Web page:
Aviation consultant Michael Boyd agreed. Other airports own on-site hotels, including the Dallas-Fort Worth Airport and its Hyatt-branded hotel, said Boyd, president of Boyd Group International Inc., of Evergreen, Colo. As long as the hotels are revenue-generating amenities, all is well, he said.

"But if it's one of those things where it's eating up a lot of money and a lot of management's time, then it's not worth it," Boyd said.

The Federal Aviation Administration requires airport revenues be used for the airport's capital or operating costs, and be "directly related to the actual transportation of passengers or property."

Ahmad said he worried that the FAA would raise objections if the Dayton airport continued to pump subsidies into the hotel to keep it operating and its 35 employees on the job. That would amount to using airport revenues purely for "general economic development," which is not allowed, said Ahmad, who was an executive with the Houston and Nashville airports before coming to Dayton.

The FAA might object if a hotel consumed airport revenues that could be used more productively, said Deandra Brooks, an FAA airport compliance specialist.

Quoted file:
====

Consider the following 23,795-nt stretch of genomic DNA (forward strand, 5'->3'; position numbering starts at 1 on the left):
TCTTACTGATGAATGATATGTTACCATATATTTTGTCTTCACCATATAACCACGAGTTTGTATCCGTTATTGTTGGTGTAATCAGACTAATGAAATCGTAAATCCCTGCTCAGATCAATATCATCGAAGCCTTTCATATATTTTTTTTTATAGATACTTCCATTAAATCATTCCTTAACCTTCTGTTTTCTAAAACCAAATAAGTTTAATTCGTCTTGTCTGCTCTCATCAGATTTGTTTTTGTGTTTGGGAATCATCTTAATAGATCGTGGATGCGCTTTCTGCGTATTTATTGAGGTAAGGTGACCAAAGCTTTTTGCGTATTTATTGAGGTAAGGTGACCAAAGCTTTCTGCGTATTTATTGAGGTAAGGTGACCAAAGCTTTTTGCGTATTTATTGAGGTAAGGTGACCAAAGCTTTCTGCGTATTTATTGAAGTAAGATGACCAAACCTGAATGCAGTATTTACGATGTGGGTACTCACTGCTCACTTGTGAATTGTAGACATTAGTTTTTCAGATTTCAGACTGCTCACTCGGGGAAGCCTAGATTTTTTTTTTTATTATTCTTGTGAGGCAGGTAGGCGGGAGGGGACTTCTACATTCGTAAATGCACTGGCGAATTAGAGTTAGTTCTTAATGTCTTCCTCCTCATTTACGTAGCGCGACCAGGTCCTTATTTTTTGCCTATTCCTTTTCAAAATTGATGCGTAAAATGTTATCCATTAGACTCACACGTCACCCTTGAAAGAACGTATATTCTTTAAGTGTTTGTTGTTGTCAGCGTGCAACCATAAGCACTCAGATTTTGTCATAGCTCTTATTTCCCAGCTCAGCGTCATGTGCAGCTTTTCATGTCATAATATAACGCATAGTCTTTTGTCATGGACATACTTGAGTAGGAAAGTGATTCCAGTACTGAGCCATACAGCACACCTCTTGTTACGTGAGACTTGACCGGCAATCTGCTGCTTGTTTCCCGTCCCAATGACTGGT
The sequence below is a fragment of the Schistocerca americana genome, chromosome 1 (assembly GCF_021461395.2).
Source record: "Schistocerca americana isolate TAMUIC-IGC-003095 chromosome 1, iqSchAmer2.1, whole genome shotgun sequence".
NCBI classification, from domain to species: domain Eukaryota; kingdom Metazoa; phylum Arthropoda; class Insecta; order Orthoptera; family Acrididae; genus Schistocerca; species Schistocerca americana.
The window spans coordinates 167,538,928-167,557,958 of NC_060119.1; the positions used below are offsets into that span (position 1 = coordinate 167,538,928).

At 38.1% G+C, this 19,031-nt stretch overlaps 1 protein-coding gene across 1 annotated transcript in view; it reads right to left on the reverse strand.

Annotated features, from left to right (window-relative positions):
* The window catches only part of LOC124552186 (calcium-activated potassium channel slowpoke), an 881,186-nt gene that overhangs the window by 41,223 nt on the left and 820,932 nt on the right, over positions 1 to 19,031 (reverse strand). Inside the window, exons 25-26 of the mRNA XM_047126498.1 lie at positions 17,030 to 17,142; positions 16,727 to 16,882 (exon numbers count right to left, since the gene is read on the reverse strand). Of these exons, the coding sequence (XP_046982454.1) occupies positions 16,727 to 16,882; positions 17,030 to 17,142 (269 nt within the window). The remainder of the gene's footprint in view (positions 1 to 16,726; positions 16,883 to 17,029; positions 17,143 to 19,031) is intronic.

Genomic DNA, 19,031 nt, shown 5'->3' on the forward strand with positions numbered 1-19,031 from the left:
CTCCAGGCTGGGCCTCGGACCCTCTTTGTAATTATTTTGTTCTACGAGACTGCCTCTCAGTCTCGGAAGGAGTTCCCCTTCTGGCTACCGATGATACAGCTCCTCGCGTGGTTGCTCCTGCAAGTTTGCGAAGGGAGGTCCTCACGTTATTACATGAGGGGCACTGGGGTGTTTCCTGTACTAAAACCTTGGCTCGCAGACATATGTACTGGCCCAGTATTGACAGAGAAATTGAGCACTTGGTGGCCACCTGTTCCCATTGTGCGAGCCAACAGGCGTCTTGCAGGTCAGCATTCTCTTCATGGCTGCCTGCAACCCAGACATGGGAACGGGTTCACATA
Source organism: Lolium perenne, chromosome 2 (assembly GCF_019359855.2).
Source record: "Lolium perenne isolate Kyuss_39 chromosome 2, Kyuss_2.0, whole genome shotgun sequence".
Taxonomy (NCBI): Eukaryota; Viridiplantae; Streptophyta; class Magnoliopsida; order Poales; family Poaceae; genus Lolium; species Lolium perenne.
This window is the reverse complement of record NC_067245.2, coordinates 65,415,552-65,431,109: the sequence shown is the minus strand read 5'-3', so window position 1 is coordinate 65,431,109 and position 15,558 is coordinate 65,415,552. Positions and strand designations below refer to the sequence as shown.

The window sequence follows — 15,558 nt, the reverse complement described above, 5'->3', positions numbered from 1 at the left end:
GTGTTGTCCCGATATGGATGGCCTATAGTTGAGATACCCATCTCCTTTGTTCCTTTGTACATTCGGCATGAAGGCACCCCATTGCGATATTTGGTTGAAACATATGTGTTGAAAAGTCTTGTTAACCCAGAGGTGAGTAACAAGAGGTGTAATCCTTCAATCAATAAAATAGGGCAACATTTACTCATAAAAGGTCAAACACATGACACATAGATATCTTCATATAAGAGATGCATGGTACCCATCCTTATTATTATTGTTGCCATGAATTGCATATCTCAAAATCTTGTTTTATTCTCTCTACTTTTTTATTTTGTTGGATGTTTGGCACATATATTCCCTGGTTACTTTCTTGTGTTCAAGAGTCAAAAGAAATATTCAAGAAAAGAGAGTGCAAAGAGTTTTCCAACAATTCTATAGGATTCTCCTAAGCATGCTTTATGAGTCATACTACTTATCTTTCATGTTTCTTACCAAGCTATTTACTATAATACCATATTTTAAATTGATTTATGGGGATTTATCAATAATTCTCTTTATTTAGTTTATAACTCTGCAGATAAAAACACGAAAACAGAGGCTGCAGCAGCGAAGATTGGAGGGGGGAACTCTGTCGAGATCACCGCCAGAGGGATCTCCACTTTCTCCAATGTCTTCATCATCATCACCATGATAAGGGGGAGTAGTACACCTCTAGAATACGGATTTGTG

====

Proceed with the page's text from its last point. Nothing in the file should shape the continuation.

The hotel didn't generate revenues for the airport in at least half of the past decade, according to Dayton's accounting. CWB Property Management didn't pay revenues to the airport unless the hotel's revenues exceeded its operating costs, city officials said.

Expenses exceeded revenues in all but one year since 2000.

Under the airport's revamped plan, private developer White Hills LLC of Cincinnati plans to build a $15 million Holiday Inn & Suites hotel elsewhere at the airport. The new hotel will generate a guaranteed $48,800 annually in lease fees for the city-owned land it occupies, and will produce parking revenues for the airport that the current hotel does not, airport officials said. The new hotel is to open in 2011.

Some of the rooms that were left unrenovated at the old hotel still contain furniture, plumbing and lighting fixtures, wall coverings, draperies and other equipment that Dayton bought for the never-finished room renovation project. A liquidation contractor is to be hired to salvage those, before the utilities are turned off.

Most of the old hotel is to be demolished this year to make way for the parking lot. A PSA Airlines training facility at the hotel will be spared so that the Dayton-based airline can continue using it.

A total of 35 CWB Property Management employees lost their jobs this weekend. Some have found new employment.

"It was a bad situation," Ahmad said of the hotel's financial problems. "They (CWB) wanted to make it better. They had good intent. For me, it was just looking at the numbers."

Contact this reporter at (937) 225-2242 or


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Copyright (c) 2010, Dayton Daily News, Ohio